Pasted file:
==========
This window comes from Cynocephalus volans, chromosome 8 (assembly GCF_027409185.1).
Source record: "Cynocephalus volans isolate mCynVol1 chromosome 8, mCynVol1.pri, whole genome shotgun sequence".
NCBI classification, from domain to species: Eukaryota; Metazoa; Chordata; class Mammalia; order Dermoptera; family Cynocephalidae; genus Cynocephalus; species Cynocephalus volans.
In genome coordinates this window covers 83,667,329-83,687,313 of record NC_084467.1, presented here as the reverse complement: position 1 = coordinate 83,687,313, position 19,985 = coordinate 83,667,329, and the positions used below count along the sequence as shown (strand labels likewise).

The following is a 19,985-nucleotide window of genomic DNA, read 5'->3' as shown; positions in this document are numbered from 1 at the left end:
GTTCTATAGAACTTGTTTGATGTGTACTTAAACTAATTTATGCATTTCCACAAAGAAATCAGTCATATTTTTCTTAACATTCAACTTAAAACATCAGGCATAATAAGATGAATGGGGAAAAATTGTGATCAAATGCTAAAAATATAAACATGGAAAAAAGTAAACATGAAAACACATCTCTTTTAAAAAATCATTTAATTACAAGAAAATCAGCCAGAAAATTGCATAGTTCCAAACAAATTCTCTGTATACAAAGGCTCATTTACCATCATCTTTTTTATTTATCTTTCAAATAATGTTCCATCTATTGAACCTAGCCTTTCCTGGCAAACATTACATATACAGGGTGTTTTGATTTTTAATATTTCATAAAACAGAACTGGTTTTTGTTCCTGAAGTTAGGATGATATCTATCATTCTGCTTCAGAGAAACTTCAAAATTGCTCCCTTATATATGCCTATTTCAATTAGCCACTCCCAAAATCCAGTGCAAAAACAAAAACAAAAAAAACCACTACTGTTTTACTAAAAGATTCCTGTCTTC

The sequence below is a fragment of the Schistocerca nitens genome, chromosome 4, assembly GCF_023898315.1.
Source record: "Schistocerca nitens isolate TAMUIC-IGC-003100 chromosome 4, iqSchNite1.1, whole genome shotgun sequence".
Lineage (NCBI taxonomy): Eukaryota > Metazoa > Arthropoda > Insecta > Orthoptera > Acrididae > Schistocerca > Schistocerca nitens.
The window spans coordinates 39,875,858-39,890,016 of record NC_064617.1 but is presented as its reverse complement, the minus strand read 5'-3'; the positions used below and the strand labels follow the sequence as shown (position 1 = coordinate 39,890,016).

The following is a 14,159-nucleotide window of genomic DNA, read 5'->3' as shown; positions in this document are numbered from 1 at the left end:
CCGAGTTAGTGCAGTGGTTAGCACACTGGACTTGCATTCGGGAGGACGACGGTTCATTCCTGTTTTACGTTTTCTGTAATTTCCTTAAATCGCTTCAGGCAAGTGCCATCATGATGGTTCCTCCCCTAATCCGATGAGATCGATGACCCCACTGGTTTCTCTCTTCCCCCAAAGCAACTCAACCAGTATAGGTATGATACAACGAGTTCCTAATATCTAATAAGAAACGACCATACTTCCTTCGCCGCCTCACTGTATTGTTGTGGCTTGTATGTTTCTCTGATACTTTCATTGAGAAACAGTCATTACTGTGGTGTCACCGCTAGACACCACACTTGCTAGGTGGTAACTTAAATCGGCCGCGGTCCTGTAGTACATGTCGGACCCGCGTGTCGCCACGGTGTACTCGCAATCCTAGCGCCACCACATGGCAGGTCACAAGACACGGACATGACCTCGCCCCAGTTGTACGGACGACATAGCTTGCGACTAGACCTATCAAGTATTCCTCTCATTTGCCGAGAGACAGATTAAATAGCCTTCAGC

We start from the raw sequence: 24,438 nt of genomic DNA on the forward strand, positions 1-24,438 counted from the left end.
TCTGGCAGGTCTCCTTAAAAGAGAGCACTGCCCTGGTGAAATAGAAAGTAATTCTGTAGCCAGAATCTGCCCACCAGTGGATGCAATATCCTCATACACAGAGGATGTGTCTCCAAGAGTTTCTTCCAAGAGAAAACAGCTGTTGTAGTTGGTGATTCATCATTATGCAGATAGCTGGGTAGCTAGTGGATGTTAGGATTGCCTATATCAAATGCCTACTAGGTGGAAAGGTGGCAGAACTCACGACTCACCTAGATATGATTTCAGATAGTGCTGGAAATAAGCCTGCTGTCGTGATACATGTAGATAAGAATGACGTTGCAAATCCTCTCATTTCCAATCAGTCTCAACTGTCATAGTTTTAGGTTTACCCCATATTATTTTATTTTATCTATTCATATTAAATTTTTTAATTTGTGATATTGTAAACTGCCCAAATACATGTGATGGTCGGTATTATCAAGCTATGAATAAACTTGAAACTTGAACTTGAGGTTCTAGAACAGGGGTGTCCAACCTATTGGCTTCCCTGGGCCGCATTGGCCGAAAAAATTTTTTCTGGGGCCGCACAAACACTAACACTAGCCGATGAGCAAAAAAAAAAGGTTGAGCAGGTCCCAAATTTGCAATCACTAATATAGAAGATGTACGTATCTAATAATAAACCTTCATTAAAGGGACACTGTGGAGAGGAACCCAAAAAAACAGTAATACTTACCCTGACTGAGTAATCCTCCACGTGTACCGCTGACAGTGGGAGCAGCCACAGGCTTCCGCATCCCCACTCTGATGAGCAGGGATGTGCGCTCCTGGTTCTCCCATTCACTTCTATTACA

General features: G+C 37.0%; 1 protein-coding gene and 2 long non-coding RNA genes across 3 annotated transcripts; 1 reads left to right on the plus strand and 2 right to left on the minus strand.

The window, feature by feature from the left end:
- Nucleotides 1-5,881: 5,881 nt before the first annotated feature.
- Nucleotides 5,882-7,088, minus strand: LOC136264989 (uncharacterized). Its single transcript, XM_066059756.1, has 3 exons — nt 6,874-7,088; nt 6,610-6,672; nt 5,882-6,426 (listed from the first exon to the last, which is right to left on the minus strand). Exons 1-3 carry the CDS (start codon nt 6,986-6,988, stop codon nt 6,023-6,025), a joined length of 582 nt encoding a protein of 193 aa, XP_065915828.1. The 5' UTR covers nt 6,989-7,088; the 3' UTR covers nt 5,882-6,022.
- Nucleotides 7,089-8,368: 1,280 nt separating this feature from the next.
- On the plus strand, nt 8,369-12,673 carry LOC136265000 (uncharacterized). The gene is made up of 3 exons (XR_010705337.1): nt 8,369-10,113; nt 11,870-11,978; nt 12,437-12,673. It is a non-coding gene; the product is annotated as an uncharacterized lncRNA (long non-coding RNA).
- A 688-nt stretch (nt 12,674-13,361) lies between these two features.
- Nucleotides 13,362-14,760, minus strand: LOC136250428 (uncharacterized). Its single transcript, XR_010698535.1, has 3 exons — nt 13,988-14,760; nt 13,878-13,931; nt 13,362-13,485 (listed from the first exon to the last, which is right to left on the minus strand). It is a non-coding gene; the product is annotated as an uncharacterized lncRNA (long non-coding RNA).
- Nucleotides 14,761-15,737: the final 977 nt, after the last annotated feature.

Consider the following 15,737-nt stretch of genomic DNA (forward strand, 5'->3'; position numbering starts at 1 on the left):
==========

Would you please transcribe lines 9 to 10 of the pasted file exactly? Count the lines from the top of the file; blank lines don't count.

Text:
Lineage (NCBI taxonomy): Eukaryota > Metazoa > Arthropoda > Insecta > Orthoptera > Acrididae > Schistocerca > Schistocerca nitens.
The window spans coordinates 39,875,858-39,890,016 of record NC_064617.1 but is presented as its reverse complement, the minus strand read 5'-3'; the positions used below and the strand labels follow the sequence as shown (position 1 = coordinate 39,890,016).